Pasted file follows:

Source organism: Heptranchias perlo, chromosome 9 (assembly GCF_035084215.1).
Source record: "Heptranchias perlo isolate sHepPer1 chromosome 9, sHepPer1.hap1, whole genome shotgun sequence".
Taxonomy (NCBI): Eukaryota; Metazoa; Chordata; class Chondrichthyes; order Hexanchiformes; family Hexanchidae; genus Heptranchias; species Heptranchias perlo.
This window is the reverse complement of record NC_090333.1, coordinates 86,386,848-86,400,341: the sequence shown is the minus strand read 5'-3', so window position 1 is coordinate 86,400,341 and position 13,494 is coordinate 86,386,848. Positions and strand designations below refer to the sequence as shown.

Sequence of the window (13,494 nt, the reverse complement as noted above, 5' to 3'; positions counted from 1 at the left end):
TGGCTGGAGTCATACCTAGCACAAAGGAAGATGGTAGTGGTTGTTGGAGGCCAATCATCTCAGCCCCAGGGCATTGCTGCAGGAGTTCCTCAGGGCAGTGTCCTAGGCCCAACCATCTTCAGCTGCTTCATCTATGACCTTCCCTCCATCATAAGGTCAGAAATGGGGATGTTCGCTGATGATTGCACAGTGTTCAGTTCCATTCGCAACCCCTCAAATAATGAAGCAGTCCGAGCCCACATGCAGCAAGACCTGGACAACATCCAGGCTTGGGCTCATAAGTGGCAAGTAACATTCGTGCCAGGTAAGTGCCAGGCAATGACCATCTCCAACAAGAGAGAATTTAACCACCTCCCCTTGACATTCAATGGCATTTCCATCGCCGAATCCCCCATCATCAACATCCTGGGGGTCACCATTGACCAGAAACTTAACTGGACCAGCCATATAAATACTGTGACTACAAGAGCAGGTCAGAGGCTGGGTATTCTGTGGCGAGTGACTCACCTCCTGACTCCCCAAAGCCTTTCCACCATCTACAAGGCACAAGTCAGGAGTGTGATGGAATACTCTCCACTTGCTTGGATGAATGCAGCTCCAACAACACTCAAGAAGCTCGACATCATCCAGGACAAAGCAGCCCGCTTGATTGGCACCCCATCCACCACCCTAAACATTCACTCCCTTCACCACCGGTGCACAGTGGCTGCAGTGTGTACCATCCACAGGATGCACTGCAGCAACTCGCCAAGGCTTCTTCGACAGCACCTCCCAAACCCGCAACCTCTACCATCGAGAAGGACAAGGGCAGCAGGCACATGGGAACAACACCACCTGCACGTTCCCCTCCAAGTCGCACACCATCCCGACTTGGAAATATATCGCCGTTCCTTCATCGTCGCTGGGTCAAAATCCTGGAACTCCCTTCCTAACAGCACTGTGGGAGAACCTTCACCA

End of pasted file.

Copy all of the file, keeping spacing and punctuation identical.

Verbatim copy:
Source organism: Heptranchias perlo, chromosome 9 (assembly GCF_035084215.1).
Source record: "Heptranchias perlo isolate sHepPer1 chromosome 9, sHepPer1.hap1, whole genome shotgun sequence".
Taxonomy (NCBI): Eukaryota; Metazoa; Chordata; class Chondrichthyes; order Hexanchiformes; family Hexanchidae; genus Heptranchias; species Heptranchias perlo.
This window is the reverse complement of record NC_090333.1, coordinates 86,386,848-86,400,341: the sequence shown is the minus strand read 5'-3', so window position 1 is coordinate 86,400,341 and position 13,494 is coordinate 86,386,848. Positions and strand designations below refer to the sequence as shown.

Sequence of the window (13,494 nt, the reverse complement as noted above, 5' to 3'; positions counted from 1 at the left end):
TGGCTGGAGTCATACCTAGCACAAAGGAAGATGGTAGTGGTTGTTGGAGGCCAATCATCTCAGCCCCAGGGCATTGCTGCAGGAGTTCCTCAGGGCAGTGTCCTAGGCCCAACCATCTTCAGCTGCTTCATCTATGACCTTCCCTCCATCATAAGGTCAGAAATGGGGATGTTCGCTGATGATTGCACAGTGTTCAGTTCCATTCGCAACCCCTCAAATAATGAAGCAGTCCGAGCCCACATGCAGCAAGACCTGGACAACATCCAGGCTTGGGCTCATAAGTGGCAAGTAACATTCGTGCCAGGTAAGTGCCAGGCAATGACCATCTCCAACAAGAGAGAATTTAACCACCTCCCCTTGACATTCAATGGCATTTCCATCGCCGAATCCCCCATCATCAACATCCTGGGGGTCACCATTGACCAGAAACTTAACTGGACCAGCCATATAAATACTGTGACTACAAGAGCAGGTCAGAGGCTGGGTATTCTGTGGCGAGTGACTCACCTCCTGACTCCCCAAAGCCTTTCCACCATCTACAAGGCACAAGTCAGGAGTGTGATGGAATACTCTCCACTTGCTTGGATGAATGCAGCTCCAACAACACTCAAGAAGCTCGACATCATCCAGGACAAAGCAGCCCGCTTGATTGGCACCCCATCCACCACCCTAAACATTCACTCCCTTCACCACCGGTGCACAGTGGCTGCAGTGTGTACCATCCACAGGATGCACTGCAGCAACTCGCCAAGGCTTCTTCGACAGCACCTCCCAAACCCGCAACCTCTACCATCGAGAAGGACAAGGGCAGCAGGCACATGGGAACAACACCACCTGCACGTTCCCCTCCAAGTCGCACACCATCCCGACTTGGAAATATATCGCCGTTCCTTCATCGTCGCTGGGTCAAAATCCTGGAACTCCCTTCCTAACAGCACTGTGGGAGAACCTTCACCA